11 Symptoms of Parasomnias

While zoologists can’t be completely certain, they believe most creatures in the animal kingdom require sleep of some sort. Sleep is the body’s rest and restoration system. During this period, conscious thought and action is essentially suspended, and it is believed the body undergoes an overhaul during this time. Your body temperature and blood pressure drop, your muscles relax, your breathing becomes slower, and tissue repair and growth occurs. Humans spend approximately one-third of their lifetime sleeping, and while you may not be conscious during this period, your brain is still quite active, working hard to download and process the day’s events.

With sleep comprising such a large part of life, it shouldn’t be surprising that problems occasionally arise. Most people have suffered from insomnia— difficulty falling or staying asleep— at least once in their lifetime, but this is usually just an occasional problem. Other sleep problems include a collection of sleep disorders called parasomnias. Any of the abnormal things that can happen to a person during sleep, apart from sleep apnea, is called a parasomnia. These sleep interruptions can occur during any stage of sleep and can be quite disconcerting. Here’s a closer look at different parasomnia disorders.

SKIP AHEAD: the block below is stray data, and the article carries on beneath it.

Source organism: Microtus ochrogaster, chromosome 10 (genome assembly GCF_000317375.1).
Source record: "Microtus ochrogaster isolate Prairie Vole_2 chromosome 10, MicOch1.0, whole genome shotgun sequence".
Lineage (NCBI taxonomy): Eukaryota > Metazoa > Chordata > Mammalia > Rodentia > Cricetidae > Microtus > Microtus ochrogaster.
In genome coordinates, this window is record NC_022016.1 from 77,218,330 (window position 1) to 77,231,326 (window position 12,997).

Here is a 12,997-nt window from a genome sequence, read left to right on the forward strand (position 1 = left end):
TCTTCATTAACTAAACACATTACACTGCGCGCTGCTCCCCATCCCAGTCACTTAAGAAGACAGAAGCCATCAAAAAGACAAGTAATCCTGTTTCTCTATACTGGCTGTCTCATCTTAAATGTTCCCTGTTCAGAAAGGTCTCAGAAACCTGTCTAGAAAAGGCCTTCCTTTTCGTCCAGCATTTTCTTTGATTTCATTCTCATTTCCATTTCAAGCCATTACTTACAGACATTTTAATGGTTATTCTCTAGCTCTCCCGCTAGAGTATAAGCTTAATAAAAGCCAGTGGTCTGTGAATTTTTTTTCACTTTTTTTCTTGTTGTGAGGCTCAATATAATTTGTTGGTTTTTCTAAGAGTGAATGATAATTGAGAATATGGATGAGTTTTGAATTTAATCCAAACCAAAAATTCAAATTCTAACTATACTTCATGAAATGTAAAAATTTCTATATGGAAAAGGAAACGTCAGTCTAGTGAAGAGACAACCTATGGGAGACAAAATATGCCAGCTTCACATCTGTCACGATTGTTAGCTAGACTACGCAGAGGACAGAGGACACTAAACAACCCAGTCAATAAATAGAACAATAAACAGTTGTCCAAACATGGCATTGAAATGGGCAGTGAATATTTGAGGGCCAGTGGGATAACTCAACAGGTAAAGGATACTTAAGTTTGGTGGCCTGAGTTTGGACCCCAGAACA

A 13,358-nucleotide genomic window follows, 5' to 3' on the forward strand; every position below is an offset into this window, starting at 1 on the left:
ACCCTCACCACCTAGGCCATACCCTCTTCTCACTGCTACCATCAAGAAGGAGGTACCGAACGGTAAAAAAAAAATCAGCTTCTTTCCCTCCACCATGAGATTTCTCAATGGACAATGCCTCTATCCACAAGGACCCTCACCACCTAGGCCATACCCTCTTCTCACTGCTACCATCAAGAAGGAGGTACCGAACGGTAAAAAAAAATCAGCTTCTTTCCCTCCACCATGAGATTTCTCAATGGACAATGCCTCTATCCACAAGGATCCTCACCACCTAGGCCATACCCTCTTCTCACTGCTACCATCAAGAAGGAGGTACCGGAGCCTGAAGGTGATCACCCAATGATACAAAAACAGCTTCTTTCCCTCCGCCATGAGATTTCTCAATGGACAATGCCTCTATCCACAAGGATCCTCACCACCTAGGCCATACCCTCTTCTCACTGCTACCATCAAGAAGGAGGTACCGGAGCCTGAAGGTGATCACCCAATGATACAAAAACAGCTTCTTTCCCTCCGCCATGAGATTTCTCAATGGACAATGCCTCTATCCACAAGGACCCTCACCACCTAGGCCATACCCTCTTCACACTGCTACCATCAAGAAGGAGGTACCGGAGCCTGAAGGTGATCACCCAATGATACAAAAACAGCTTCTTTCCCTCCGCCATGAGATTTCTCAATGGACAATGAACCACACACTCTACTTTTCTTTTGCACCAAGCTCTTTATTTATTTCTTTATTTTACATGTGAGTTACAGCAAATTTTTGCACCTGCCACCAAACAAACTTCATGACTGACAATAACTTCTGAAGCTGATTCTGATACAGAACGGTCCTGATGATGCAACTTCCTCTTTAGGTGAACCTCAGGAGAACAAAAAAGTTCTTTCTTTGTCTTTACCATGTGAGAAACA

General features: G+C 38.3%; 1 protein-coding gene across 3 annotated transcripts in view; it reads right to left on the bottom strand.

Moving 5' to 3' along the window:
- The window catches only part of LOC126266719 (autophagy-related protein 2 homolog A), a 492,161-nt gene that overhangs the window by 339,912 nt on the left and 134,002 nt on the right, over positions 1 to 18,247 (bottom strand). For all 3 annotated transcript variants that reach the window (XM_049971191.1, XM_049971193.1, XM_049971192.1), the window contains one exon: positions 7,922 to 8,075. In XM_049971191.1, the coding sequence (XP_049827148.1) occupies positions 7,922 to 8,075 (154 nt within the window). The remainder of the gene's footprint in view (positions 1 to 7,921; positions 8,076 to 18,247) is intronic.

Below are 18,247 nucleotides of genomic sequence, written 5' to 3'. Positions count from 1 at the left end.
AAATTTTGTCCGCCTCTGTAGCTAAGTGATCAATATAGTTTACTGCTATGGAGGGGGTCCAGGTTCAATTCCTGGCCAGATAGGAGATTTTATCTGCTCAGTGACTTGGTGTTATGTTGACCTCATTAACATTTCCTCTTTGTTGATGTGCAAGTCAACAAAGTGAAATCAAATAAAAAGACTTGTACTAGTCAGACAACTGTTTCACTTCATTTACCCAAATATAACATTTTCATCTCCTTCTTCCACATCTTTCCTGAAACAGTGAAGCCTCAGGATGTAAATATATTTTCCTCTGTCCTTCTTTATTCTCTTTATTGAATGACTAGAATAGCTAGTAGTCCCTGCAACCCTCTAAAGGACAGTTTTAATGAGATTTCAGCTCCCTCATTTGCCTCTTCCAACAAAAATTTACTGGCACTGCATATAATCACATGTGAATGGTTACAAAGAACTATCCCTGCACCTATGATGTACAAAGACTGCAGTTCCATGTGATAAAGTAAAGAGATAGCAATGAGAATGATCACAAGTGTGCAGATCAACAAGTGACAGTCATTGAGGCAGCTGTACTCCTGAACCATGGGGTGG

1. Sleep Terrors

Sleep terrors, sometimes referred to as night terrors, can be extremely intense. A sleep terror is different from a nightmare in that the sufferer doesn’t awaken from the event. A sleep terror also occurs in a different stage of sleep rather than the REM stage, when dreams usually occur.

Sleep terrors are most common in children. This is believed to be due to their immature, developing brain. The sleeping child will scream while flailing their arms and legs, and it is usually obvious they are terrified by something. The experience can be quite scary for their parents, too. Sometimes, it will appear as though the person is awake. They may be sitting up or even open their eyes, but they are actually still asleep. Trying to awaken someone in the middle of a night terror may not work, and if they do awaken, they will typically be very confused and not easily consoled. They will have no memory of the event.

While rare, sleep terrors are not unheard of in adults. Researchers believe the cause in an adult is more likely to be psychological rather than physiological, however. They are usually precipitated by some kind of trauma. Sleep terrors in adults can be dangerous for both themselves and others as their violent flailing can cause more damage. Therefore, it is extremely important they be seen by a professional.